No One Way to Mourn

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I’ve been pondering mourning lately. My situation is different from most people’s I assume in that I was in such dire straights myself at eighteen, that my friend’s death hardly registered. I was emotionally flat lined, struggling with transitioning from my teens into adulthood.

So, I wanted to take a look at what might be some useful information for people who are grieving the loss of a loved one or family member who fell victim to a homicide. Mostly because this site was intended partly for that audience. I have yet to take the time to lay out in writing how my grief looks different from what might be a typical scenario — if such a thing exists.

Here’s what I found on the site novabucks.org. There’s a lot more resources on the page so check it out. Aftermath of Homicide

There is usually a period of grief following any loss. Although the notion of “stages” is no longer accepted, grief reactions and the tasks of grieving have been identified. Homicide survivors may also experience symptoms of Posttraumatic Stress Disorder. Indeed, it has been stated that factors such as the violence, suddenness, unexpectedness and randomness of the death and the anger, self-blame and guilt which result from it may place family members at risk for what has been termed “complicated mourning.”

Grief Reactions

There are many factors which may affect the course of the grieving process for homicide survivors. These factors include: the ages of the survivor and the victim at the time of the homicide; the survivors’ physical and/or emotional state before the murder; their prior history of trauma; the way in which their loved one died; and whether or not the survivor has, and can make use of, social support systems. In addition, social and cultural factors may have great impact on the grieving process.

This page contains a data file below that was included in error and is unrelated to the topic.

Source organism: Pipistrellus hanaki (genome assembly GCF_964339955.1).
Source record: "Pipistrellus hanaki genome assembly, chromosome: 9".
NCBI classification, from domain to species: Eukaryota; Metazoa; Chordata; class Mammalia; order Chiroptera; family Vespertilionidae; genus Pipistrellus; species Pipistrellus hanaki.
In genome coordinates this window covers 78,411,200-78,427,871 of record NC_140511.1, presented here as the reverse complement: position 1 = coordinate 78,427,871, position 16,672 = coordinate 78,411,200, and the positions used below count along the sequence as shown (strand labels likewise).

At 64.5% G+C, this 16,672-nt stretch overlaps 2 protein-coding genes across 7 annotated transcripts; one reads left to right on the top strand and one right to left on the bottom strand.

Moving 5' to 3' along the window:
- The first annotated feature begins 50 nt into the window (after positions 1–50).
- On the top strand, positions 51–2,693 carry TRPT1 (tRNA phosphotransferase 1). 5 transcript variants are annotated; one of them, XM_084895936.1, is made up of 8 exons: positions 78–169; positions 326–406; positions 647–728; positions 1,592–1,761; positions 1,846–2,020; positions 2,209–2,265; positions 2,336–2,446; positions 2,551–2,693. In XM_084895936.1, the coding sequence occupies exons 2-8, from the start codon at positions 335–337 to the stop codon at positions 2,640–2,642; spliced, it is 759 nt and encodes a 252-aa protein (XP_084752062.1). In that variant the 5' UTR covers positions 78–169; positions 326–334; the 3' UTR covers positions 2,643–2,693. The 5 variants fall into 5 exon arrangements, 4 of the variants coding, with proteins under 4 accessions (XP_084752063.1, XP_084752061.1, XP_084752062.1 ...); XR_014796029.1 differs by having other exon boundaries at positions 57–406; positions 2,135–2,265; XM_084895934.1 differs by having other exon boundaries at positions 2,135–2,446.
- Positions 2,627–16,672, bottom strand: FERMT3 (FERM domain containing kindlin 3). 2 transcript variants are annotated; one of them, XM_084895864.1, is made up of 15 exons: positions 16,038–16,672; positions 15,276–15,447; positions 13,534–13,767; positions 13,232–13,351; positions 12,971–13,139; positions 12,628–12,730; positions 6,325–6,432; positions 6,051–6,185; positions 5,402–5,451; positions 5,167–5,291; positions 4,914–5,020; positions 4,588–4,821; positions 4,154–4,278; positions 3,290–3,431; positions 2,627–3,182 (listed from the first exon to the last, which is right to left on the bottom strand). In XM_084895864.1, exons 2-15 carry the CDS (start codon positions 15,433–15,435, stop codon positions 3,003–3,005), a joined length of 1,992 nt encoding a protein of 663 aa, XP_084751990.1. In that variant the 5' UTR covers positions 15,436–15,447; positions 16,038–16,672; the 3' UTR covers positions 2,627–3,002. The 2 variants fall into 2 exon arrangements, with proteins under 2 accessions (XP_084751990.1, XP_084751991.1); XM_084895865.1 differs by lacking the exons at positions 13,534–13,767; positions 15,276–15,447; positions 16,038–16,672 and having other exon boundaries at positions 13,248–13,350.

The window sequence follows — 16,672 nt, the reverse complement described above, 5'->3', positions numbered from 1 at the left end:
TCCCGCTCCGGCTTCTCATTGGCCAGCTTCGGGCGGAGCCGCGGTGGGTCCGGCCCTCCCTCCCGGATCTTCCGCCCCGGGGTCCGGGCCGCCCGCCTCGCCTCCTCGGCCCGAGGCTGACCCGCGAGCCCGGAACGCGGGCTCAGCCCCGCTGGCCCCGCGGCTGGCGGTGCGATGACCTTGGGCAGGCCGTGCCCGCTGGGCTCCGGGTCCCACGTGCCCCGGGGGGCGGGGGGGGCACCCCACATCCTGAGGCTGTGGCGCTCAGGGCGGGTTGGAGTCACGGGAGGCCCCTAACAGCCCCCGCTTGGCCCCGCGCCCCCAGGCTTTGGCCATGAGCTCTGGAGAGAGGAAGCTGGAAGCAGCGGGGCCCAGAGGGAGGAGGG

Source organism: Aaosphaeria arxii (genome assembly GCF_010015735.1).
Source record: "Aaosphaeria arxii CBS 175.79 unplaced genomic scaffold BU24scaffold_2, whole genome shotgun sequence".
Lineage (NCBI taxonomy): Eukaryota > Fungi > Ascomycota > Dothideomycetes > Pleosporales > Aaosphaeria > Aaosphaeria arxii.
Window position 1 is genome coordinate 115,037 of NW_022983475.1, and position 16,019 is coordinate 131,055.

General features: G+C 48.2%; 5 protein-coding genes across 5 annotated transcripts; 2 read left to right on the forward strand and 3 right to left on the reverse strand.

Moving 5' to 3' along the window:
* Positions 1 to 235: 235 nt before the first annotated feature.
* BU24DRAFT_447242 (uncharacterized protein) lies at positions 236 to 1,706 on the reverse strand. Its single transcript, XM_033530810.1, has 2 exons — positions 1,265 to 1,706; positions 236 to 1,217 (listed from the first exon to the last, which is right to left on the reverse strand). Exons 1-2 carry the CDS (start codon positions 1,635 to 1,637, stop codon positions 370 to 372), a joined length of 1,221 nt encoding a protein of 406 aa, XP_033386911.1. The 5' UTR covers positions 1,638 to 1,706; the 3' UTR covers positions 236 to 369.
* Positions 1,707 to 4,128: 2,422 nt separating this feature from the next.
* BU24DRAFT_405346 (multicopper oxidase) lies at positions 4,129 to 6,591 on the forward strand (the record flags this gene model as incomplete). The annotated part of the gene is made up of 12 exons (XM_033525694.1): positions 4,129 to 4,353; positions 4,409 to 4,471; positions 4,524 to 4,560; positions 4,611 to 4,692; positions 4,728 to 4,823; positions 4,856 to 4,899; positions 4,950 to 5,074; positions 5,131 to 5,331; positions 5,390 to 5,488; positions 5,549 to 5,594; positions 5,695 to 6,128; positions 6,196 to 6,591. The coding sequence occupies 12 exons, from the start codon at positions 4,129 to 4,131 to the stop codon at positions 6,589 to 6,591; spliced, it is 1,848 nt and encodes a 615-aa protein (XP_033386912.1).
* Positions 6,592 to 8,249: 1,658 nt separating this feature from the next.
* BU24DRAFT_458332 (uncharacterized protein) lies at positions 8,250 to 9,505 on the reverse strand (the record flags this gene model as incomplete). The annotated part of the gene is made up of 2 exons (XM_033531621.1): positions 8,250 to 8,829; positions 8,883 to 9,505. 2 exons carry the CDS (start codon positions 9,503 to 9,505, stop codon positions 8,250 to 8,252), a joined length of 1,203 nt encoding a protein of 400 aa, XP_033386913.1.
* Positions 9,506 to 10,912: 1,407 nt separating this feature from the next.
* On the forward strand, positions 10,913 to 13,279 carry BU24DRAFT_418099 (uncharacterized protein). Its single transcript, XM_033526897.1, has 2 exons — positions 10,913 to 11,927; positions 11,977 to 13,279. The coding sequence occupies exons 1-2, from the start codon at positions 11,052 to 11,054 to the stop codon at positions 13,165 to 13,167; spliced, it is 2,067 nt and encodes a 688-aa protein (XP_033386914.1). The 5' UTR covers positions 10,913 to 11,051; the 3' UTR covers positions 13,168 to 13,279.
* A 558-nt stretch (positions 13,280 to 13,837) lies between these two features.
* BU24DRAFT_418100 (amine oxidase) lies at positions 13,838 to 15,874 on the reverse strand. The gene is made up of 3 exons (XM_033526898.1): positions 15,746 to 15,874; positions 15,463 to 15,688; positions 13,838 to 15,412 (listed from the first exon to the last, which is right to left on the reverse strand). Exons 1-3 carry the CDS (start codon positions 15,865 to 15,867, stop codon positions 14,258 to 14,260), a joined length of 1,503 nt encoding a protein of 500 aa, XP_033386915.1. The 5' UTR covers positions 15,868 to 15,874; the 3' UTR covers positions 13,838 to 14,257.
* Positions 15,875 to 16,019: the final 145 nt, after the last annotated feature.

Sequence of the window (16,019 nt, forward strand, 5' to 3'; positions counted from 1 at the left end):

When homicide survivors first learn about the murder, they may experience shock and disbelief, numbness, changes in appetite or sleeping patterns, difficulty concentrating, confusion, anger, fear and anxiety. One survivor described her initial reactions after hearing of the murder of a family member in this way:”I felt a scream coming out and I thought, No!’ I closed my mouth. My legs turned rubbery, and I started falling, and I still wanted to scream, but I couldn’t scream.”

In cases where homicide survivors have not been able to view their loved one’s body — either because it was not permitted or they felt unable to do so — it is often difficult for them to accept the reality of the death. It is for this reason that Redmond urges that family members be permitted to go through this viewing process, as painful as it may be at the time.

Homicide survivors sometimes describe a feeling that “the world has stopped”; they cannot understand how everyone else is able to go on about their daily routine. For them, the world as it was has come to an end, causing feelings of confusion and anger.

Later reactions often include feelings of isolation, helplessness, fear and vulnerability, guilt or self-blame, nightmares and a desire for revenge. One survivor described her reaction in this way:”I was empty — hollow — and, you know, you don’t think . . . you can’t concentrate, and you can’t see what’s in front of your eyes.”

Homicide survivors may experience heightened anxiety or phobic reactions; the anguish may seem intense and, sometimes, overwhelming. Sometimes survivors speak of a physical pain — such as a “pain in my heart” or a “lump in my throat” — which they could feel for several years after the murder. A survivor spoke of her reactions in this way:

“I’d cry more around my husband and what I called it was ‘wailing’ . . . when I did cry, I would cry from my soul because it hurt so bad.”

It is not uncommon for homicide survivors to have tremendous feelings of rage toward the person(s) responsible for the murder, but they may also experience anger toward the victim for “being in the wrong place at the wrong time” or for living a lifestyle which placed them at greater risk for victimization.